The happy ever-after fairytale ending to the league phase campaign that Kings XI Punjab were expecting slipped through their fingers, literally, in Dharamsala. Their rise from the dead has been the story of the IPL so far, but they crumbled in the field in a must-win game to crash out of contention. It was dropped catches galore, spiced up with misfields and missed run-outs that let the Deccan Chargers openers, Shikhar Dhawan and D Ravi Teja, deliver just the kind of a partnership that would lift the spirits of a struggling team in its final game this season - Amit Mishra did his own bit with a hat-trick - and put the task beyond Punjab's batsmen. The defeat for the hosts meant Chennai Super Kings, Royal Challengers Bangalore, Mumbai Indians and Kolkata Knight Riders have qualified for the play-offs.
The first over set the tone for the day. There was encouragement for Praveen Kumar from the track, with the ball moving both ways, but there wasn't much the bowlers could do to pick wickets when not backed up by their fielders. Ryan McLaren missed an attempt to run out Shikhar Dhawan first ball and Ravi Teja was dropped by Paul Valthaty in the deep off a wild heave moments later. Both chances were difficult, yet manageable, and proved decisive in the outcome.
The opening bowlers, Praveen and Ryan Harris, erred in line, particularly against Dhawan, who comfortably picked them off through square leg and fine leg for boundaries. While Dhawan looked determined to bat through, it was Ravi Teja's responsibility to maintain the high tempo that was set early. Dhawan focused on the gaps, with timing and power enabling him to pierce them with ease, while Ravi Teja went over the top, accomplishing the task he was sent out for, albeit with much fortune.
Streaky as he was, Ravi Teja sent Punjab's frustration levels soaring. He survived a run-out in the 11th over - umpire Asad Rauf didn't call for a replay - and edged the next two balls of McLaren to the third-man boundary. He was dropped by Harris the next over, and proceeded to launch Piyush Chawla for two massive sixes in an over that yielded 20 runs. By the time he was finally caught, he had smashed 60 when he should have been dismissed for a duck.
Having fed on tripe bowled on the pads, Dhawan drove Harris twice for boundaries through the off, then ceded floor to Ravi Teja and took the lead once again following his dismissal. His intentions were clear right after the second time-out, as he slog-swept Piyush Chawla and Bhargav Bhatt, and scarred Harris further in his return spell with consecutive fours, including one that almost decapitated the man at the non-striker's end, Cameron White. His first six, predictably in the slog overs, was over cow-corner but he was unfortunate to miss out on three figures, not being able to farm much of the strike from then on.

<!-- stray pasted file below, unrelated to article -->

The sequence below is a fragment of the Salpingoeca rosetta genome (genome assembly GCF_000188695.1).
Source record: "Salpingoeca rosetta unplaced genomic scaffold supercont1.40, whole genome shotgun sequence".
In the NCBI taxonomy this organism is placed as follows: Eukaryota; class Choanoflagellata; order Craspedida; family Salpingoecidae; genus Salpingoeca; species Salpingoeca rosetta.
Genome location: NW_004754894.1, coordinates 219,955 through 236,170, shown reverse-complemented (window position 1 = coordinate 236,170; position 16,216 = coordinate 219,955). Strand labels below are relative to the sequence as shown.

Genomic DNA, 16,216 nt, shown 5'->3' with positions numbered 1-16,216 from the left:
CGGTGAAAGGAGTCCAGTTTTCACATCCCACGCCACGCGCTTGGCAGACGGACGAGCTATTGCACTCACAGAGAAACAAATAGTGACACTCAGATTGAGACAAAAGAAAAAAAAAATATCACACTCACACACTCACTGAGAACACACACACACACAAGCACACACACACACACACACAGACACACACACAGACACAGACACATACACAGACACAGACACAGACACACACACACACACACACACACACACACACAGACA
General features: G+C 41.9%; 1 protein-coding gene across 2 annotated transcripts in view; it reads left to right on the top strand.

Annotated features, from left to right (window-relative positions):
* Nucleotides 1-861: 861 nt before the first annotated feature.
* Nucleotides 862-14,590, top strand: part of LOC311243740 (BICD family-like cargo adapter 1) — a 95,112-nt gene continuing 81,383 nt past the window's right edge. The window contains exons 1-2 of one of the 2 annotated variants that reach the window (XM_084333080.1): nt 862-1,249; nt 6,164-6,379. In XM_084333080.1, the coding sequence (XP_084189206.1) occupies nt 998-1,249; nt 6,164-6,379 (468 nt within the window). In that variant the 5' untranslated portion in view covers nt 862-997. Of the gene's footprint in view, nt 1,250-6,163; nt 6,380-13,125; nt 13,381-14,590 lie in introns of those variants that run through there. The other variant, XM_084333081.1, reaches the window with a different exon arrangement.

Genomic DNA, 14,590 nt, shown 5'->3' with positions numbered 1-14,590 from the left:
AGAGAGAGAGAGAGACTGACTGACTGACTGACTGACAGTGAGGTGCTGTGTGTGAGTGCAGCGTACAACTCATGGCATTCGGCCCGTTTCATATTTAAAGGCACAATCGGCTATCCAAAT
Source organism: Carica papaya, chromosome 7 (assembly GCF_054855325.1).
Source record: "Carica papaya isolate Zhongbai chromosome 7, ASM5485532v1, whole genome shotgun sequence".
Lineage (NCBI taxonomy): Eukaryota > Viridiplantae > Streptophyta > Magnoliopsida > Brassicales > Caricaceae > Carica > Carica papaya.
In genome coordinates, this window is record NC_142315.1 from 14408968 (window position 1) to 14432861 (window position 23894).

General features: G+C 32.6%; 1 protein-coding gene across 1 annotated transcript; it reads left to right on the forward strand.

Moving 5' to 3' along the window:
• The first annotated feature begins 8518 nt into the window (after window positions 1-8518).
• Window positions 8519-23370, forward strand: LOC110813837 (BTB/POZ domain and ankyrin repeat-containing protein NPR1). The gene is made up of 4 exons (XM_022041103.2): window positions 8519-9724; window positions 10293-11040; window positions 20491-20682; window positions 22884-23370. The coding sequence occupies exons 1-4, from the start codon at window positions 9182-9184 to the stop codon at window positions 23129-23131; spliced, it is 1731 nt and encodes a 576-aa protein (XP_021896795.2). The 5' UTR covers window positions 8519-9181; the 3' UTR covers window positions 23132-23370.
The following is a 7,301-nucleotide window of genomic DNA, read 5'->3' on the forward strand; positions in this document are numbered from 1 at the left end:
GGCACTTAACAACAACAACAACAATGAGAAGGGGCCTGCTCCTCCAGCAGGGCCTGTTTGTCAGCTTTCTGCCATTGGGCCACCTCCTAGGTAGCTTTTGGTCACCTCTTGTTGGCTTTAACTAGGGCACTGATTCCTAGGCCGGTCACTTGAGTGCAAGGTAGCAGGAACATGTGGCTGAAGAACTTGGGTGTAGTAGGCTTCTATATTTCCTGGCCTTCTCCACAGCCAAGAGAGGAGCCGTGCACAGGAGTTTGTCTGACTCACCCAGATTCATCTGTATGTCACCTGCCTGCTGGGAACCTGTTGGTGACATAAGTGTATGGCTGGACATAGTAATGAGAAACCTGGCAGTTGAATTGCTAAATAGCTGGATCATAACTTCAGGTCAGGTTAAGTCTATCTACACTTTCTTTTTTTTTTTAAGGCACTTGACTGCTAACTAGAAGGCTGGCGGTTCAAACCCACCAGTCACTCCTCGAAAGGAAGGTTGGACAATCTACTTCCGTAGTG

Punjab had opted for a change in strategy, opting to chase, leaving some a little surprised particularly since Adam Gilchrist had scored a blistering ton at the same venue after batting first in their previous game. The pressure of a big target, despite the friendly surface and the small boundaries, was too difficult a challenge. Paul Valthaty perished in the second over, Shaun Marsh smashed JP Duminy for successive boundaries but was caught on the third attempt, edging to short third man. Gilchrist stood in the way and there was hope when he launched Anand Rajan over extra cover and slog-swept Pragyan Ojha into the stands.
Unlike Punjab, though, Deccan caught well, and when Gilchrist drove Daniel Christian straight to Cameron White in the 11th over, the game was decided. Mishra got into the act, his first wicket, that of McLaren, a product of an excellent diving catch by Christian in the deep. Mandeep Singh swung and missed to be stumped the next ball, and Harris edged a googly straight to second slip. The element of suspense Punjab brought to a mostly predictable tournament was over.